The ‘virtual’ Black Country

Michael Sibbald re-creates a Black Country trip in his back garden

The Covid-19 crisis had already scuppered plans for my birthday, and the beer festival helpers’ trip to Birmingham. May 23 was marked in my diary as the pinnacle of the Oxford CAMRA “out of area trips”, the one to the Black Country.

Those who have never done this may wonder why so much fuss is made about going to a few pubs in the area around Wolverhampton, but those who have done it know. To avoid further disappointment this year I decided I would stage my own Black Country trip in my garden on this very day, and I brought in a few bottles of beer for this purpose. The plan was to do a highlights tour as the garden was not able to accommodate more than five pubs.

Drinking in nearly the Great
Western, Wolverhampton

The starting point was my summerhouse, which was pretending to be the Great Western in Wolverhampton itself. Ambience was provided by hanging pictures of GWR steam trains on the wall and doing the latest Wolverhampton Wanderers pub quiz on the laptop. A Holden’s pub, the Great Western also serves Bathams and usually has a guest or two on so I went for a bottle of West Berkshire’s Good Old Boy. Another feature of the pub is its pork bap. A ham sandwich in warm bread was the closest substitute available; pork, ham, it’s the same animal isn’t it?

A short meander up the garden path, past the greenhouse, brought me to the Beacon at Sedgeley, the home of Sarah Hughes brewery and a pub with a historically interesting interior. Always a regular stop, this afternoon it was being substituted by the river view terrace. To be honest the river was once referred to as a ditch by an American friend who lives next to the “mighty” Savannah river in South Carolina, and “terrace” could be misleading. But geographically it is a river, the River Stert, one of the major tributaries of the Thames in Abingdon.

The servery at the pub is a kiosk-like area in the middle of the bars, and this old-fashioned detail was emulated by me having to walk all the way back to our kitchen to get more beer. The usual tipple of choice in the Beacon would be Ruby Mild at 6.5%, but only a half as there would always be lots more to get through before the day was over unless, as occasionally happens, it is the last stop and a half would be about the limit. Shepherd Neame 1698 is a similar strength but as it was bottled, the whole metric pint had to be drunk. Sometimes consequences just have to be pushed to the back of the mind.

The real Britannia

Located at the other end of the garden, the Gornals were the next stop, Upper and Lower, and this is where it gets really clever. The conservatory is about a foot higher than the patio onto which it opens, so this was an ideal area for both. The Britannia in Upper Gornal is a Bathams pub, where bitter or mild is the choice. It’s referred to locally as Sally’s and internally features a little bit of interest in the back room.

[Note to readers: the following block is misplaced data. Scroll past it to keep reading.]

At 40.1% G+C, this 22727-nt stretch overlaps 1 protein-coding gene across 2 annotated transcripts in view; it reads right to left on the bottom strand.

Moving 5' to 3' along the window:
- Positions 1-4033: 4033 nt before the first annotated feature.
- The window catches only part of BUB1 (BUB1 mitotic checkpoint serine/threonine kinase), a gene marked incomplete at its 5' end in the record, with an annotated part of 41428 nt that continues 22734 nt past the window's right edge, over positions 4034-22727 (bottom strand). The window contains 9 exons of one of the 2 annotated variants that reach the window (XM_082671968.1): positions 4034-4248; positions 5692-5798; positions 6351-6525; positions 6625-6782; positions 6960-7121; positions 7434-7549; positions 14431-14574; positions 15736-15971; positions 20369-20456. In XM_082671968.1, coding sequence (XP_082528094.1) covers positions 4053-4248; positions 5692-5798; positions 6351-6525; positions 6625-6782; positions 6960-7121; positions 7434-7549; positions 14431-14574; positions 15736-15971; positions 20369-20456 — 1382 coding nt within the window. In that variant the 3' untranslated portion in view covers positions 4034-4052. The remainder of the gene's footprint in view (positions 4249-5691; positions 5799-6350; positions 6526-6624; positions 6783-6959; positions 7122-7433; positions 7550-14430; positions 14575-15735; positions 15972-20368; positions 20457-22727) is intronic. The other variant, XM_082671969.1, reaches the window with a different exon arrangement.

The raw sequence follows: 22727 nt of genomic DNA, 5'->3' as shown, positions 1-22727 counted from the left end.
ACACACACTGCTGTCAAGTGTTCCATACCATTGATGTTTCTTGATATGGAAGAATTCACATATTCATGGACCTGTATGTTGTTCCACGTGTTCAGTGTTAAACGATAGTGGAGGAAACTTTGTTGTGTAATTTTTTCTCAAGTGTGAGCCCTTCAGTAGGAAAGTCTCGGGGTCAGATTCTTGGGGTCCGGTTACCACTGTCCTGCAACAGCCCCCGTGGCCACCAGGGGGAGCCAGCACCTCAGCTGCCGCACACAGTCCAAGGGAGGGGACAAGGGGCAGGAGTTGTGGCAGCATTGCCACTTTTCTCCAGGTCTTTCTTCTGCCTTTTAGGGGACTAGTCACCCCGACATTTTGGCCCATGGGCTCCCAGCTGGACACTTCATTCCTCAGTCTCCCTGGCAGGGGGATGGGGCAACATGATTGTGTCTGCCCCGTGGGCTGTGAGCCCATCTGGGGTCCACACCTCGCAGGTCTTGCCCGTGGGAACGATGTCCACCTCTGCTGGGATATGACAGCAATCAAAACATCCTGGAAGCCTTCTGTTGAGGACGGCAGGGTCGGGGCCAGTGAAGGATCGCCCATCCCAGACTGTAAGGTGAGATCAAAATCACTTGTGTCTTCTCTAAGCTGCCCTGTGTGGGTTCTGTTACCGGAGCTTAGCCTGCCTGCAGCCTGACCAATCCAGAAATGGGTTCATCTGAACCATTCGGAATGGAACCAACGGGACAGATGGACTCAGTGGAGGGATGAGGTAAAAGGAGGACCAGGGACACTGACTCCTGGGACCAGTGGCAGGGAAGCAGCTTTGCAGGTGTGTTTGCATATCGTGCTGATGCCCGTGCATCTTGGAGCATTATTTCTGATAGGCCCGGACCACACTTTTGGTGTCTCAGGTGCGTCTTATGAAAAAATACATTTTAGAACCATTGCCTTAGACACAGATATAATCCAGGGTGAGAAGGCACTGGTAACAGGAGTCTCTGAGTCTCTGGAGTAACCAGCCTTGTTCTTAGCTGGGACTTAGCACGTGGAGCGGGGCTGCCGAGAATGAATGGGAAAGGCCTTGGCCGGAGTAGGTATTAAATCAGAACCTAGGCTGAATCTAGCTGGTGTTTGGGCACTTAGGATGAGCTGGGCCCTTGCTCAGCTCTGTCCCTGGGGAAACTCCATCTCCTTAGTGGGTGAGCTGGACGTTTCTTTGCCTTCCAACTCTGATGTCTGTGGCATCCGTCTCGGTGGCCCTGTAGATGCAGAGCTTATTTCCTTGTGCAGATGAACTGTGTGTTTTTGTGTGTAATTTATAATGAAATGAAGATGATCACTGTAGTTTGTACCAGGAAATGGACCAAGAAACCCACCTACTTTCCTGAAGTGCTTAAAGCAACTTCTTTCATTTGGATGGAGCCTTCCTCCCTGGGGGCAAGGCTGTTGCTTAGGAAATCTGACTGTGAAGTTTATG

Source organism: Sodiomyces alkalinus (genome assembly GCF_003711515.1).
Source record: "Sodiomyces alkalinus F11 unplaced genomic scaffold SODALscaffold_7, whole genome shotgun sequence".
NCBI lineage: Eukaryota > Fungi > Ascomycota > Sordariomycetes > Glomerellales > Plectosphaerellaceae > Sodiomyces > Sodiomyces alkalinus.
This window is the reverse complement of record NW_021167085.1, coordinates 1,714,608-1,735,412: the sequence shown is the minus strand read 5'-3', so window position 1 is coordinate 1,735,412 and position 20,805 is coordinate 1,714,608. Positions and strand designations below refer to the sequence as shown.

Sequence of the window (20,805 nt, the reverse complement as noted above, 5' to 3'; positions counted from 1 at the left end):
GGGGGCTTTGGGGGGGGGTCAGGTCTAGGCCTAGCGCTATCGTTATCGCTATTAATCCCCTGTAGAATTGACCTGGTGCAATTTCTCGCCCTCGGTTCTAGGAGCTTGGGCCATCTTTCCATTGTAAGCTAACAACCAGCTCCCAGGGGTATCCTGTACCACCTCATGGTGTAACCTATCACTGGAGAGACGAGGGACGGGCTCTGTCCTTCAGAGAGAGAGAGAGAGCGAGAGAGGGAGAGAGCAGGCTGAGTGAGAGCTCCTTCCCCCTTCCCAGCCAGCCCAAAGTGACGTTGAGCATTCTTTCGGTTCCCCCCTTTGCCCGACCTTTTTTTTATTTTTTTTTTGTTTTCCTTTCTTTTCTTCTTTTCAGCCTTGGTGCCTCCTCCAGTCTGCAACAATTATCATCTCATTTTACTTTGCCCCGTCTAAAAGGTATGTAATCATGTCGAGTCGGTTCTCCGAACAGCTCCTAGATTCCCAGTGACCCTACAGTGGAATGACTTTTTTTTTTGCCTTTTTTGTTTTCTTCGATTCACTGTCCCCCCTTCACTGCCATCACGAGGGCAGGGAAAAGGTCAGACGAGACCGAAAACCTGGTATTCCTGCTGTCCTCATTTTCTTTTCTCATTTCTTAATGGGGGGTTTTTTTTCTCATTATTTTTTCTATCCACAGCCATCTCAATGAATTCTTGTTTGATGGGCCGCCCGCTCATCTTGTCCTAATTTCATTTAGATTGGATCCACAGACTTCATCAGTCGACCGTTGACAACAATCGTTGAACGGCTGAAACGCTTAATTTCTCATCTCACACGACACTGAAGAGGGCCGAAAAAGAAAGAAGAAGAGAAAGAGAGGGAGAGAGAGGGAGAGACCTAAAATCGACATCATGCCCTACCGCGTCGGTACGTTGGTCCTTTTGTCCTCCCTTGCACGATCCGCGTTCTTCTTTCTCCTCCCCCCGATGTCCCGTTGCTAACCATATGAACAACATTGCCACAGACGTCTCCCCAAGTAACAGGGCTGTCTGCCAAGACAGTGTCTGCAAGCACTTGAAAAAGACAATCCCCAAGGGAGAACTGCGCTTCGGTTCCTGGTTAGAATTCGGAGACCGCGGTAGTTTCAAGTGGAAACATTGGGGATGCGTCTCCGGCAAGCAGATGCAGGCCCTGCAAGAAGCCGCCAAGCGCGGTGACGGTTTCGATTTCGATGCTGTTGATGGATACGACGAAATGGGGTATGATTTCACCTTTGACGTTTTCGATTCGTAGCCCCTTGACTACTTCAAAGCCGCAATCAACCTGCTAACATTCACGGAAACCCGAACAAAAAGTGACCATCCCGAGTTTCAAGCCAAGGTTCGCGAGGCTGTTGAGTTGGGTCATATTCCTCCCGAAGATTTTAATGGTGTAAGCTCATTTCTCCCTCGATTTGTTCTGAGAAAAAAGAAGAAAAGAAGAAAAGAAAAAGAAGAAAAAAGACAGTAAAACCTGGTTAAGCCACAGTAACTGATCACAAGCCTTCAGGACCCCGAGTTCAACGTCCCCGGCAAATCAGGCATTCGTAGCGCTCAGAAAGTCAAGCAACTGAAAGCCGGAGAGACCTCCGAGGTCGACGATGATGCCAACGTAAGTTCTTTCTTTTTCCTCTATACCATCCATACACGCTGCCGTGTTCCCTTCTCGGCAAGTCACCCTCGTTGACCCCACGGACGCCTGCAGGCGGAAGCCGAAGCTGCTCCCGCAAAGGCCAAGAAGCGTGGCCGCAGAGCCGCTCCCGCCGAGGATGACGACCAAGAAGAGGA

The comparative detail our conservatory boasts is a wall that gets wet on the inside every time it rains, the locating of the leak so far proving to be beyond the ability of man. Old Hooky provided an ideal accompaniment to watching a rerun of the first half of Wolves knocking Manchester United out of last year’s FA Cup.

Looking towards the Gornals…. or not!

Stepping out of the conservatory onto the patio brought me to Lower Gornal. The Fountain is a pub that has been a bit up and down in the last few years but now seems to be moving in the right direction, and came recommended by a friend who lives close by. Never having visited this pub it was down to reading the Good Beer Guide and Whatpub to provide the atmosphere.

Black Sheep Milk Stout may never have appeared on the Fountain’s beer list but it appeared in a glass next to me, as the second half of the FA Cup game got under way.

Detail of bathroom tiles showing the “remarkable” similarity in aquatic theme to the Swan

Of all the other good pubs in the area, the Swan at Netherton is one not to be missed. With its many rooms and famous tiled swan attached to the ceiling it was to be represented by our house, as it too has several rooms. The front bar, or – as we refer to it – the upstairs toilet is also tiled and this too has an aquatic theme. But instead of a swan it boasts a frieze of fish tiles.

Unfortunately it was now getting on towards dinner time and on any other trip like this dinner is a meal I don’t usually get, so heeding the five-minute warning it was just a look round the door this time and I managed to get

The real Swan……

home just before dinner was put on the table. Although no time was available for drinking at the Swan the front bar did turn out to be the most visited room of the afternoon.

So there it was, another great day out. I ought to thank Tony Goulding who would have driven the minibus, Matt Bullock who would have sorted out the pubs to be visited, and the rest of the gang who would have gone, making the day so enjoyable. Until next year…

…..and the real Swan motif